Vectors in Arrays

This is a discussion on Vectors in Arrays within the C++ Programming forums, part of the General Programming Boards category; Is there any way to pass a vector in the creation in an array besides creating a vector outside of ...

  1. #1
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    Vectors in Arrays

    Is there any way to pass a vector in the creation in an array besides creating a vector outside of the array and then passing the variable? Sorta like...

    Code:
    std::vector<std::string> array[] = {
        <create a vector here>,
        <create a vector here>,
        <create a vector here>,
        <etc...>
    };
    Is anything like that possible, or am I gonna have to do it the hard way?

  2. #2
    Code Goddess Prelude's Avatar
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    >Is anything like that possible, or am I gonna have to do it the hard way?
    You'll probably have to do it the hard way unless you want to use Boost to initialize the vector or one of the standard constructors does what you want. For example:
    Code:
    #include <cstddef>
    #include <iostream>
    #include <string>
    #include <vector>
    
    int main()
    {
    	std::string init[] = {
    		"This","is","a","test"
    	};
    	std::vector<std::string> array[] = {
    		std::vector<std::string> ( 5, "test" ),
    		std::vector<std::string> ( init, init + 4 )
    	};
    
    	for ( int i = 0; i < 2; i++ ) {
    		for ( std::size_t j = 0; j < array[i].size(); j++ )
    			std::cout<< array[i][j] <<' ';
    		std::cout<<'\n';
    	}
    }
    [edit]
    Oh. my. god. Does this board really use a tab size of 8?
    [/edit]
    My best code is written with the delete key.

  3. #3
    C++まいる!Cをこわせ! Elysia's Avatar
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    Quote Originally Posted by Prelude View Post
    [edit]
    Oh. my. god. Does this board really use a tab size of 8?
    [/edit]
    Yep. First time?

    On another note, you can do a vector of vectors:
    Code:
    std::vector< std::vector<std::string> > v;
    Or you can use boost's multi-array, though I dunno how it works.
    There's no need to do things the hard way...
    Quote Originally Posted by Adak View Post
    io.h certainly IS included in some modern compilers. It is no longer part of the standard for C, but it is nevertheless, included in the very latest Pelles C versions.
    Quote Originally Posted by Salem View Post
    You mean it's included as a crutch to help ancient programmers limp along without them having to relearn too much.

    Outside of your DOS world, your header file is meaningless.

  4. #4
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    Argh, forget it then, I'll just stick to an array instead of a vector. x_x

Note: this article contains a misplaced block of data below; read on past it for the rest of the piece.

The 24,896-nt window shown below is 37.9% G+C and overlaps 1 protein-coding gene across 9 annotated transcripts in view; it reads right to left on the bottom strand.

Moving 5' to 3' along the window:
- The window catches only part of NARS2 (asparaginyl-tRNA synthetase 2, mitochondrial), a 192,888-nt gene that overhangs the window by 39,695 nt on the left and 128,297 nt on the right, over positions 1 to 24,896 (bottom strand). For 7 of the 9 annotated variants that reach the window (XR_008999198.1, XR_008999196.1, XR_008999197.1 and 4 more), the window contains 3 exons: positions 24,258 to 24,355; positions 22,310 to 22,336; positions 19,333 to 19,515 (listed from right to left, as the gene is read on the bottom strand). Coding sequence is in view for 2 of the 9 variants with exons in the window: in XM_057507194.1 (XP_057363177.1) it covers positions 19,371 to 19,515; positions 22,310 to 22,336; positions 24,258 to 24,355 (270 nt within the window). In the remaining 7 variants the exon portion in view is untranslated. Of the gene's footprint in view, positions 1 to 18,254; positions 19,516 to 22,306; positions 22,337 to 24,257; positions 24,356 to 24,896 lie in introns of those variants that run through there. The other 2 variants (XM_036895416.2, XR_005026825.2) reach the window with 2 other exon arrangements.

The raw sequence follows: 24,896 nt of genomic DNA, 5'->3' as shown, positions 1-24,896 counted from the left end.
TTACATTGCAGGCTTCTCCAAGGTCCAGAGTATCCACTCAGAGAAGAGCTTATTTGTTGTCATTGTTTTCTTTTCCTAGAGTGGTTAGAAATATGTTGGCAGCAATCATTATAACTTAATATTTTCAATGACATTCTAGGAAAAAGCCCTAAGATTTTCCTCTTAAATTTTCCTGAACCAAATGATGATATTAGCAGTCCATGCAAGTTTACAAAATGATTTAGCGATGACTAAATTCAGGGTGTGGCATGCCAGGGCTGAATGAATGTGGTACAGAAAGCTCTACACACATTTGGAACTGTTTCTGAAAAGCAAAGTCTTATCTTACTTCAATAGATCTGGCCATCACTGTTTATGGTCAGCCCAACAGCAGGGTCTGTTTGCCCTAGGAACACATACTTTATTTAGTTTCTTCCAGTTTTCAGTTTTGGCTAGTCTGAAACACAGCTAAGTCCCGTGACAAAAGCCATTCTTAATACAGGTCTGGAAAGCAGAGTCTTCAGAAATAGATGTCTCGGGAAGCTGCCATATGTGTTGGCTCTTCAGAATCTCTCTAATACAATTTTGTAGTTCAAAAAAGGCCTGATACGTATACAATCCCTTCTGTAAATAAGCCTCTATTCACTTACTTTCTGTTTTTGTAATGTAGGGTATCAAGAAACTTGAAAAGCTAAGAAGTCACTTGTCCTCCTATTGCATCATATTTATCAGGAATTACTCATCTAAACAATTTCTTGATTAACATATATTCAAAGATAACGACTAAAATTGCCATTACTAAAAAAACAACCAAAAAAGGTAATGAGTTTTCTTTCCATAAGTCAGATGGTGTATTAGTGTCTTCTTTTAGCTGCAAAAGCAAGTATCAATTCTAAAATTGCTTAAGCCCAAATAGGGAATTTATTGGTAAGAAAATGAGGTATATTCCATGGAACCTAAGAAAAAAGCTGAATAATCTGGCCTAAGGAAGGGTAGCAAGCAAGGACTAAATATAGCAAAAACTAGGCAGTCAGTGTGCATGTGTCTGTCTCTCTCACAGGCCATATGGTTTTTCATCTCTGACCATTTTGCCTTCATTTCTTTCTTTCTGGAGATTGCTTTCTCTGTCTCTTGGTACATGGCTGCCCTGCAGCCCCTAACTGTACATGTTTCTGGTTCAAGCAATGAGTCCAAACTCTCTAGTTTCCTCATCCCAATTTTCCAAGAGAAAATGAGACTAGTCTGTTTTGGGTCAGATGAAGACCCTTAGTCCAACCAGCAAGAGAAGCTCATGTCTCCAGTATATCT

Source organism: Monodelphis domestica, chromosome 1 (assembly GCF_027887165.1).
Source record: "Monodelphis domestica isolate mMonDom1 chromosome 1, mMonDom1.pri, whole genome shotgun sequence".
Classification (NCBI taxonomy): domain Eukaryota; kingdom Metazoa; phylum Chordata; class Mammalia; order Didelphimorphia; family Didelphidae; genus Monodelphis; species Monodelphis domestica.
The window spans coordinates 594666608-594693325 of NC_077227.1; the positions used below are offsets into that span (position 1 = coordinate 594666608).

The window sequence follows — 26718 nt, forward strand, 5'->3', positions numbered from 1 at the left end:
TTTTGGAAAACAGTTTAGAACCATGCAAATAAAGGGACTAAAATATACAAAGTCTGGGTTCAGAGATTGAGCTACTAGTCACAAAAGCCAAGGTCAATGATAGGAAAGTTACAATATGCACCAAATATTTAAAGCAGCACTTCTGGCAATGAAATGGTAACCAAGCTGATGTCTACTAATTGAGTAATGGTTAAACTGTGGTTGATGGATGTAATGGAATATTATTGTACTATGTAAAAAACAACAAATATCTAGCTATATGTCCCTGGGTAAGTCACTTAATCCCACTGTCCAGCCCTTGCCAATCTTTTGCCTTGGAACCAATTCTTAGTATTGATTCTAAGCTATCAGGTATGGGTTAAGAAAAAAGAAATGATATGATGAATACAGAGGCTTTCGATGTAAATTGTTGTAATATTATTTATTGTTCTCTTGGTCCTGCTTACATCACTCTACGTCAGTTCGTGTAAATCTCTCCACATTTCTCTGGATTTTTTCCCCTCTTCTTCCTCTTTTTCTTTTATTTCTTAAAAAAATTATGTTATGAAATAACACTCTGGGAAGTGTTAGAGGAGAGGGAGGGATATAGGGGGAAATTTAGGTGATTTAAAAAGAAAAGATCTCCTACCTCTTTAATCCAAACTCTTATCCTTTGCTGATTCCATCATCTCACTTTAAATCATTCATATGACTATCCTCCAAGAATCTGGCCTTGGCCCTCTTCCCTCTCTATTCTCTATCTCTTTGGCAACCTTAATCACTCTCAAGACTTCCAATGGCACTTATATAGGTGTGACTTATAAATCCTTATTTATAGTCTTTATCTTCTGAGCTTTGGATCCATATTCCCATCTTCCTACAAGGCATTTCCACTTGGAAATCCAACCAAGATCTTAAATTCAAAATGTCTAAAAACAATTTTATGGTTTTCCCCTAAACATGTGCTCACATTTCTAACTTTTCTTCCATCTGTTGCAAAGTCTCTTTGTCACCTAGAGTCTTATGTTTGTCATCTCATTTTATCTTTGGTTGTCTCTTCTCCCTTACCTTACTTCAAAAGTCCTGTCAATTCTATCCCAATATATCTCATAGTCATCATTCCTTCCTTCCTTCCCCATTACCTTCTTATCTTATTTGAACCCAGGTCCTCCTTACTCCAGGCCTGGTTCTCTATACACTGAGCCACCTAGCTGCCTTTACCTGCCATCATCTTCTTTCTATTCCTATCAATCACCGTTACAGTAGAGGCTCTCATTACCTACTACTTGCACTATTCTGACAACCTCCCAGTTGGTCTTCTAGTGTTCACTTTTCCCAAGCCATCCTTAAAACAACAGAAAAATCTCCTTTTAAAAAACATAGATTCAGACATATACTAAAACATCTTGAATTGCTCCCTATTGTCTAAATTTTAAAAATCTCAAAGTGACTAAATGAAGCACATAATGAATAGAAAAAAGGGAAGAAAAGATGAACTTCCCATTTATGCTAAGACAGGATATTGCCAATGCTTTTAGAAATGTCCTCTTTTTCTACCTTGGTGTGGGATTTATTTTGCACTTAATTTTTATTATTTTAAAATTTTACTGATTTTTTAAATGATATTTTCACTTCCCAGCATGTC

On another note, how would one go about determining if an element in an array of strings was empty?

    Code:
    void TurnerBot_Util::copy(char* array[], vString &v) {
        for(int i = 0; i < TURNERBOT_MAX_RESP; ++i) {
            if(array[i] != NULL) {
                v.push_back(array[i]);
            } else {
                break;
            }
        }
    }
    That's an old function I have, but I need to make it work for a std::string element. This was my feeble attempt at it, but it doesn't compile. Tells me that there's no operator to test for equality in a string?

    Code:
    void TurnerBot_Util::copy(std::string array[], vString &v) {
        for(int i = 0; i < TURNERBOT_MAX_RESP; ++i) {
            if(array[i] != NULL) {
                v.push_back(array[i]);
            } else {
                break;
            }
        }
    }
    Last edited by Osiris990; 02-25-2008 at 01:43 PM.

  5. #5
    C++まいる!Cをこわせ! Elysia's Avatar
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    Unfortunately, vector lacks initializers. But C++0x should fix that. Until then, you can try to make your own or live with it.
    Quote Originally Posted by Adak View Post
    io.h certainly IS included in some modern compilers. It is no longer part of the standard for C, but it is nevertheless, included in the very latest Pelles C versions.
    Quote Originally Posted by Salem View Post
    You mean it's included as a crutch to help ancient programmers limp along without them having to relearn too much.

    Outside of your DOS world, your header file is meaningless.

  6. #6
    Code Goddess Prelude's Avatar
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    >how would one go about determining if an element in an array of strings was empty?
    Code:
    if ( s.empty() ) {
      // I'm an empty string
    }
    else {
      // I'm not empty!
    }
    >Tells me that there's no operator to test for equality in a string?
    Not against an integer, which NULL is in C++:
    Code:
    #define NULL 0
    >Yep. First time?
    It's especially shocking as I prefer a tab stop of 2...
    My best code is written with the delete key.

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